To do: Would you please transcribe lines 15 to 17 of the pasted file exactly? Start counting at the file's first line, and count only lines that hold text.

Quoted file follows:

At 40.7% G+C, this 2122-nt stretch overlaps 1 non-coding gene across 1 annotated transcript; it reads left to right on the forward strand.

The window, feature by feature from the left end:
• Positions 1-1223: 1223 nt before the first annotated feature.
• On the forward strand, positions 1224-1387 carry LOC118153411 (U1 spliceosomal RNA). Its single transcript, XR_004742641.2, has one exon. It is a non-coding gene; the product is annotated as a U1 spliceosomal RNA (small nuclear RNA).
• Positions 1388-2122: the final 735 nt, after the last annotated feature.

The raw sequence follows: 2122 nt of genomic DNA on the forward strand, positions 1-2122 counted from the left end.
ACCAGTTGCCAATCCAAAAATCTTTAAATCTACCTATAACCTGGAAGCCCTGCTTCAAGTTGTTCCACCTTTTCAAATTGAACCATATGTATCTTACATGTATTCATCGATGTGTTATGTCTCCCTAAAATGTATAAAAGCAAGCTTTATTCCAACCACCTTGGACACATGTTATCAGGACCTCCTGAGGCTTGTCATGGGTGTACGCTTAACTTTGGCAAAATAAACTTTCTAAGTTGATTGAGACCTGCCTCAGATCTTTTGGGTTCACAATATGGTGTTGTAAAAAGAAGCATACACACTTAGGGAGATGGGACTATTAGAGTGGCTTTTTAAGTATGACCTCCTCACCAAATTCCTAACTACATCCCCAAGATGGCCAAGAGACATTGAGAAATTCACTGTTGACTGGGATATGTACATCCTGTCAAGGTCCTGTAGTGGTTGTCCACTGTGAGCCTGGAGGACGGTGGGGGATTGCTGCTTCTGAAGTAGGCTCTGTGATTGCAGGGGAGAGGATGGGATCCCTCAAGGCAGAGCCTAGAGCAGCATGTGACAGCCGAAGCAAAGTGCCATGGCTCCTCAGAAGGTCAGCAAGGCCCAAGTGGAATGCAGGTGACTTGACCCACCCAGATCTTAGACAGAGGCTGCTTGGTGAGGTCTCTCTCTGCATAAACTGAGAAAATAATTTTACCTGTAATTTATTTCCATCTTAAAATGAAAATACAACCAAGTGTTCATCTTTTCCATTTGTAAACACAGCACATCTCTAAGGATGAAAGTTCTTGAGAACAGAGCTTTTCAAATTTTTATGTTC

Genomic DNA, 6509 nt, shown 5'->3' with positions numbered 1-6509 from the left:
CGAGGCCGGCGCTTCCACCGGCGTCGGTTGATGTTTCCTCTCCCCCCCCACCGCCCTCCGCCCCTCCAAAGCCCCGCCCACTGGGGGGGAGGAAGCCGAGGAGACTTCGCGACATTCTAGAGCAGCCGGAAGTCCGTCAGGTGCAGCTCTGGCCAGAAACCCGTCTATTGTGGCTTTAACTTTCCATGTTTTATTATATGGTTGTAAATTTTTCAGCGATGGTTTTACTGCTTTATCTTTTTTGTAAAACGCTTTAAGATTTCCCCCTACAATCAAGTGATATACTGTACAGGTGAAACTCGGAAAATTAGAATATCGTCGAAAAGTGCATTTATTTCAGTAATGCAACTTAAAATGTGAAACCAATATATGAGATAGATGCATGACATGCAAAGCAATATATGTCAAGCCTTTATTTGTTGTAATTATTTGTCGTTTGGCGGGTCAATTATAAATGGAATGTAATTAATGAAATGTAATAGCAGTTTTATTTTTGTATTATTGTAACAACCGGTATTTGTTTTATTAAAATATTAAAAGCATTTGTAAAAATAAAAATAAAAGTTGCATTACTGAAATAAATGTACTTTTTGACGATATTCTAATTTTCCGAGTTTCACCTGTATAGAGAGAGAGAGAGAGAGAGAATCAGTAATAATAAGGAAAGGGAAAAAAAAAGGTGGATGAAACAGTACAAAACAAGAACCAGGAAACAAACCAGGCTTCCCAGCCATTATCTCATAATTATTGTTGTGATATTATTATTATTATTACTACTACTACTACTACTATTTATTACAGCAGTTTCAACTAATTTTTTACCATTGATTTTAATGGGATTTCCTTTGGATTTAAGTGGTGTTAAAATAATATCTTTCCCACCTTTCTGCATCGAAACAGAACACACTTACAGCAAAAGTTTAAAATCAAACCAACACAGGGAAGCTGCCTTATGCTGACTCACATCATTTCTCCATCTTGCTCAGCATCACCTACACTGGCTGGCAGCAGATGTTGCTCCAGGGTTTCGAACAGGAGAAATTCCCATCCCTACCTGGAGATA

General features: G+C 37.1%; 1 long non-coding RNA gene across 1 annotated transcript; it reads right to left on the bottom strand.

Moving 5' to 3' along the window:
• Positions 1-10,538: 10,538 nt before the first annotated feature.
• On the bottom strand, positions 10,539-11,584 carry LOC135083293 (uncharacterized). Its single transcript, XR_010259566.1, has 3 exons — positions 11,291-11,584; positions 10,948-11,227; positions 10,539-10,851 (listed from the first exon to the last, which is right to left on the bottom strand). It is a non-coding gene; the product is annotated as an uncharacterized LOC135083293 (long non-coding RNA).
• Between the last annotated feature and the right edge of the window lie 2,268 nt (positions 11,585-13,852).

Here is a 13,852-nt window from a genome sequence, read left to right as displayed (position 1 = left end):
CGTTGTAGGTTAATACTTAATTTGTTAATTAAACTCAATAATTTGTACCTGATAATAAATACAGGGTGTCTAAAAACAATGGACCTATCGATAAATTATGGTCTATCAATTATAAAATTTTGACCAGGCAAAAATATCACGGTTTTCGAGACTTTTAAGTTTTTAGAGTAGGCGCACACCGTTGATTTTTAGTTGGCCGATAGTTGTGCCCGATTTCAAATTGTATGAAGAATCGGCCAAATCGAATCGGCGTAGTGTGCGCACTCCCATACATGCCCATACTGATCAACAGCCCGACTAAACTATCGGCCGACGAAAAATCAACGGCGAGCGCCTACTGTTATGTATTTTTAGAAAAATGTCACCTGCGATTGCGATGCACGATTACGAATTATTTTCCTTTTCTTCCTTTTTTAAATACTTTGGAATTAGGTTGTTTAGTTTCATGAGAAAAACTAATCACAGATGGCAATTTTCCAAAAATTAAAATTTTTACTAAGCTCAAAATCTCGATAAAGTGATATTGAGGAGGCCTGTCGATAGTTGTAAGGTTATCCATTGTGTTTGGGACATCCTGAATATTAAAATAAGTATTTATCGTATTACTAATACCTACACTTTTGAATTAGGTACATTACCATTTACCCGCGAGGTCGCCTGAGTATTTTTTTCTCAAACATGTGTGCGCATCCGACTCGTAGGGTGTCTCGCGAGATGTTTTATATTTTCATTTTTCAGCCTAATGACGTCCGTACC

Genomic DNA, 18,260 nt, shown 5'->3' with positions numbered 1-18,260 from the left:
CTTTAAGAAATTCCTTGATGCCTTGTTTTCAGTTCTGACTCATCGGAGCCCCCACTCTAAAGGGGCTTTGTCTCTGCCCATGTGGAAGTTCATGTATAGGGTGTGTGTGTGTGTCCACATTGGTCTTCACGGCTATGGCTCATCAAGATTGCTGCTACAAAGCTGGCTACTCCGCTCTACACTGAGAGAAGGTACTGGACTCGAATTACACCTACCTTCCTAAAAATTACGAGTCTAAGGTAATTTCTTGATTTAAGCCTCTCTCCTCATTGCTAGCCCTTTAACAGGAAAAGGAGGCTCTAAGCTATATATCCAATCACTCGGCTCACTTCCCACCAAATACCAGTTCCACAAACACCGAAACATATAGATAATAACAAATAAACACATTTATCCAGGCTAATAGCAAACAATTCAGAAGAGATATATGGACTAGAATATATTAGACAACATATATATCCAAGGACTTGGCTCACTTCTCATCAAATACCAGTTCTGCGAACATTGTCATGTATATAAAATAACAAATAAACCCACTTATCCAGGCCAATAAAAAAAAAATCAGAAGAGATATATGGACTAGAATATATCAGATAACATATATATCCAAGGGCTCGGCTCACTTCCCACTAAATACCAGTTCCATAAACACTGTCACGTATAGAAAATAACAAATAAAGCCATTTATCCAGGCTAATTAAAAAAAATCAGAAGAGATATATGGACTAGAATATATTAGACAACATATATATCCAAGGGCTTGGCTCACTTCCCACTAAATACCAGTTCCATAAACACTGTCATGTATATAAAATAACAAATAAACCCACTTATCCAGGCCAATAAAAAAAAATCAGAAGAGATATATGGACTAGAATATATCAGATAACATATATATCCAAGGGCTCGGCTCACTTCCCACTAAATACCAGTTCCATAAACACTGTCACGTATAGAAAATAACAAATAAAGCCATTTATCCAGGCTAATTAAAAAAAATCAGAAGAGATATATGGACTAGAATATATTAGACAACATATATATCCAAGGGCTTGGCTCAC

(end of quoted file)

Here is a 13,852-nt window from a genome sequence, read left to right as displayed (position 1 = left end):
CGTTGTAGGTTAATACTTAATTTGTTAATTAAACTCAATAATTTGTACCTGATAATAAATACAGGGTGTCTAAAAACAATGGACCTATCGATAAATTATGGTCTATCAATTATAAAATTTTGACCAGGCAAAAATATCACGGTTTTCGAGACTTTTAAGTTTTTAGAGTAGGCGCACACCGTTGATTTTTAGTTGGCCGATAGTTGTGCCCGATTTCAAATTGTATGAAGAATCGGCCAAATCGAATCGGCGTAGTGTGCGCACTCCCATACATGCCCATACTGATCAACAGCCCGACTAAACTATCGGCCGACGAAAAATCAACGGCGAGCGCCTACTGTTATGTATTTTTAGAAAAATGTCACCTGCGATTGCGATGCACGATTACGAATTATTTTCCTTTTCTTCCTTTTTTAAATACTTTGGAATTAGGTTGTTTAGTTTCATGAGAAAAACTAATCACAGATGGCAATTTTCCAAAAATTAAAATTTTTACTAAGCTCAAAATCTCGATAAAGTGATATTGAGGAGGCCTGTCGATAGTTGTAAGGTTATCCATTGTGTTTGGGACATCCTGAATATTAAAATAAGTATTTATCGTATTACTAATACCTACACTTTTGAATTAGGTACATTACCATTTACCCGCGAGGTCGCCTGAGTATTTTTTTCTCAAACATGTGTGCGCATCCGACTCGTAGGGTGTCTCGCGAGATGTTTTATATTTTCATTTTTCAGCCTAATGACGTCCGTACC

Genomic DNA, 18,260 nt, shown 5'->3' with positions numbered 1-18,260 from the left: